The Decarchies (a governing body of ten)

The overthrow of Athens, at the end of the Peloponnesian War, left Sparta as supreme in the east as Syracuse was in the west. At the summit of power stood Lysander, who had done more than any other man to bring eastern Greece under Spartan leadership. He now had an excellent opportunity to improve upon the rule of Athens; but though a man of rare talents, he lacked the genius for such a task. He could think of nothing beyond the long-established Spartan and Athenian methods of dealing with allies and subjects.

In each newly allied state, accordingly, he set up a decarchy, or board of ten oligarchs, with full control of the government. To support the decarchies, he stationed Lacedaemonian garrisons in most of the cities. The commander, termed "harmost," was usually a man of low birth, servile to Lysander and brutal toward the defenseless people over whom he kept watch. Relying on his support, the oligarchs killed or expelled their political enemies, confiscated property through sheer greed, and mistreated the women and children. While Athens ruled, a man could feel that life, property, and family were safe; but under Sparta the Greeks found themselves degraded to the condition of perioeci (subjects with no political rights).


The Thirty at Athens 404-403 B.C.

At Athens Lysander caused a board of Thirty to be established with absolute authority over the state. The guiding spirit of the board was Critias, a noble of the highest rank. He was cold and calculating, ambitious and unscrupulous; within his short career he developed a strange appetite for blood and plunder.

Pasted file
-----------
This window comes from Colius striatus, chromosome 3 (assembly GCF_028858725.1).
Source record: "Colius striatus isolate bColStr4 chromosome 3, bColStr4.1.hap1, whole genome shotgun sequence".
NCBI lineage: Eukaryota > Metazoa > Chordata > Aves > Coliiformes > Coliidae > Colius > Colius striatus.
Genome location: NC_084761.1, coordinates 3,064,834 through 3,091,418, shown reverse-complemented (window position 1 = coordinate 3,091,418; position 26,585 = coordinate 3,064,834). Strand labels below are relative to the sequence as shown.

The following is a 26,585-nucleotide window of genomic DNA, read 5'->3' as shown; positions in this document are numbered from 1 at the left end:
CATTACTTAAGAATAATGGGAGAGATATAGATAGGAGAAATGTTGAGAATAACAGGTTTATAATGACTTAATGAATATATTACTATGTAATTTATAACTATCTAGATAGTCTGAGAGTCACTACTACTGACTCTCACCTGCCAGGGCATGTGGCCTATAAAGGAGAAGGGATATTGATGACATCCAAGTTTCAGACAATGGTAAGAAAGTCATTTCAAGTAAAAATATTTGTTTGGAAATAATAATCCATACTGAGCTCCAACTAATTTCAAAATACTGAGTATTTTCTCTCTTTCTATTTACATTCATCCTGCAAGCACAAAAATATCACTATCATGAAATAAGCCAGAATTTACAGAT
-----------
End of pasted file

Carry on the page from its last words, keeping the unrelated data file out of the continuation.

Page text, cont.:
Soon after taking possession of the government, the Thirty began to kill their political opponents. For their own safety, they called in a Lacedaemonian force of seven hundred men, and lodged it in the Acropolis at the expense of the state. Supported by these troops, the Thirty proceeded with their bloody work. As they often murdered men for their property, they preferred wealthy victims. Hundreds fled into exile; but the Spartan ephors (magistrates), to uphold the Thirty, warned the fugitives away from all parts of Greece. Some of the states sheltered them in defiance of the ephors. Thebes, long the enemy of Athens, became their rallying place. Their number daily increased, because of the cruelty of the government at home.


Democracy Restored 403 B.C.

The crowd of exiles swelled into an army. At the head of seventy patriots, Thrasybulus crossed the border from Thebes, seized Phyle, a strong fort high up on Mount Parnes, and held it against an attack of the enemy. With his army increased to a thousand, he soon afterward seized Peiraeus. When the Thirty with their Lacedaemonian garrison and citizen supporters marched down to attack him, the patriots defeated them and killed Critias.